J. L. BELL is a Massachusetts writer who specializes in (among other things) the start of the American Revolution in and around Boston. He is particularly interested in the experiences of children in 1765-75. He has published scholarly papers and popular articles for both children and adults. He was consultant for an episode of History Detectives, and contributed to a display at Minute Man National Historic Park.

Follow by Email


Tuesday, October 11, 2016

Laurie Halse Anderson in Wellesley, 18 Oct.

On Tuesday, 18 October, novelist Laurie Halse Anderson will speak at Wellesley Books about Ashes, the third volume in her Seeds of America Trilogy.

That trilogy, which began with Chains and Forge, stands in a long line of historical fiction for young readers about the American Revolution. Esther Forbes’s Johnny Tremain and the Collier brothers’ My Brother Sam Is Dead were the most successful exemplars of the twentieth century, each reflecting the wartime it was published into.

Anderson’s work likewise digs into the concerns of this time. Like The Astonishing Life of Octavian Nothing by M. T. Anderson (no relation), she shows protagonists fighting for more than their political liberty: they begin the series enslaved. What’s more, the first protagonist is a girl.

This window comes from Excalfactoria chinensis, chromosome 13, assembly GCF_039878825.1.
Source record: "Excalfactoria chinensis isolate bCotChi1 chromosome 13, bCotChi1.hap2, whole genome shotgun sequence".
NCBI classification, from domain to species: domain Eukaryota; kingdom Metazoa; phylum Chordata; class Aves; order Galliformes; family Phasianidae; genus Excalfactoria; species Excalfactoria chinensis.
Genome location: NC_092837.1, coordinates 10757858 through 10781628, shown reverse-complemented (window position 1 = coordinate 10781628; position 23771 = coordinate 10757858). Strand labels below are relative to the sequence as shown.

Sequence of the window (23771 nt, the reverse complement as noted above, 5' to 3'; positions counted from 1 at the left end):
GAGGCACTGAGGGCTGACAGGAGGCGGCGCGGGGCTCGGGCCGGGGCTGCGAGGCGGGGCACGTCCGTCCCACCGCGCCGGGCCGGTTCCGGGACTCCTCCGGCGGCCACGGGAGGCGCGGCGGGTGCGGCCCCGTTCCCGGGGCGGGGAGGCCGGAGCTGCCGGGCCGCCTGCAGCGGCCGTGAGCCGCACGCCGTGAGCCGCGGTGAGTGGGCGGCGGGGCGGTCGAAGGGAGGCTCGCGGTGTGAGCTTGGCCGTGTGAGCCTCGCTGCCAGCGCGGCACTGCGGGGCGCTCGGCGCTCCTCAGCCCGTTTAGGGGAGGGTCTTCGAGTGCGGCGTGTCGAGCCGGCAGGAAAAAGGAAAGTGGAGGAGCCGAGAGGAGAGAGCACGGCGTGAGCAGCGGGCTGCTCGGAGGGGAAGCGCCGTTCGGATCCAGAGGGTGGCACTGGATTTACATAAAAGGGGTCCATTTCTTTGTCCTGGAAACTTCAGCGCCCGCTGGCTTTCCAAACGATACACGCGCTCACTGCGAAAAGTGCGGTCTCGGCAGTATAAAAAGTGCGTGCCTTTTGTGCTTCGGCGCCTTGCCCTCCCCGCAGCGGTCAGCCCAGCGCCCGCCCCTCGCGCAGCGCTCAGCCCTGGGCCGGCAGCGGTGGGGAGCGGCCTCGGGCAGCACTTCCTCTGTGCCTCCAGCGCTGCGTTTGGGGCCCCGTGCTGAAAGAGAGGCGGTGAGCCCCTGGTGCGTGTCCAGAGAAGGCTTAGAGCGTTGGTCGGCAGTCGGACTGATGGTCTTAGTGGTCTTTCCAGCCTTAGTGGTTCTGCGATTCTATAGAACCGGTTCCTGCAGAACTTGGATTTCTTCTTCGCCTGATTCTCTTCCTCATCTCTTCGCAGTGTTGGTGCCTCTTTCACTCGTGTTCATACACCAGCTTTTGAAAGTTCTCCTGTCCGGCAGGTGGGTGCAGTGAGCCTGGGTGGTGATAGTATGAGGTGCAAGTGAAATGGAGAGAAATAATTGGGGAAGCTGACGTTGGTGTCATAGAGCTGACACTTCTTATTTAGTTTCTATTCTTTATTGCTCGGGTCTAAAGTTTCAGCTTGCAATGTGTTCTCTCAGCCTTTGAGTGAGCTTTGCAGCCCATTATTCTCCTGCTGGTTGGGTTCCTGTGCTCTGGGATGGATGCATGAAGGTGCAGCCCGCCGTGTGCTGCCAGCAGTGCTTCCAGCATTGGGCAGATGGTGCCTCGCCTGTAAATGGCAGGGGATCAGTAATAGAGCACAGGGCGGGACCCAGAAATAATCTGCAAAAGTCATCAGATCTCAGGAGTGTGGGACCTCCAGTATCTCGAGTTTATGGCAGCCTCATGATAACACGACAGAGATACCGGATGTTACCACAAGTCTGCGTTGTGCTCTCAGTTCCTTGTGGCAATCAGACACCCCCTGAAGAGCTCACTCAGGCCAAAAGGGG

The publisher describes the trilogy this way:
It’s 1776 and Isabel, Curzon, and Ruth have only ever known life as slaves. But now the young country of America is in turmoil—there are whisperings, then cries, of freedom from England spreading like fire, and with it is a whole new type of danger. For freedom being fought for one isn’t necessarily freedom being fought for all…especially if you are a slave. But if an entire nation can seek its freedom, why can’t they? As war breaks out, sides must be chosen, death is at every turn, and one question forever rings in their ears: Would you risk everything to be free? As battles rage up and down the Eastern seaboard, Isabel, Curzon, and Ruth flee, separate, fight, face unparalleled heartbreak and, just like war, they must depend on their allies—and each other—if they are to survive. Which leads to a second, harrowing question: Amidst so much pain and destruction, can they even recognize who their allies are?
Chains was a Finalist for a National Book Award and the winner of the 2009 Scott O’Dell Award for Historical Fiction. Both previous books have become bestsellers and classroom staples. Anderson has also written the novel Fever 1793 and the picture book Independent Dames: What You Never Knew about the Woman and Girls of the American Revolution.

Anderson’s presentation and signing starts at 7:00 P.M. Wellesley Books is at 82 Central Street in Wellesley, and there’s ample parking in the rear. This is her only scheduled appearance in New England.

No comments: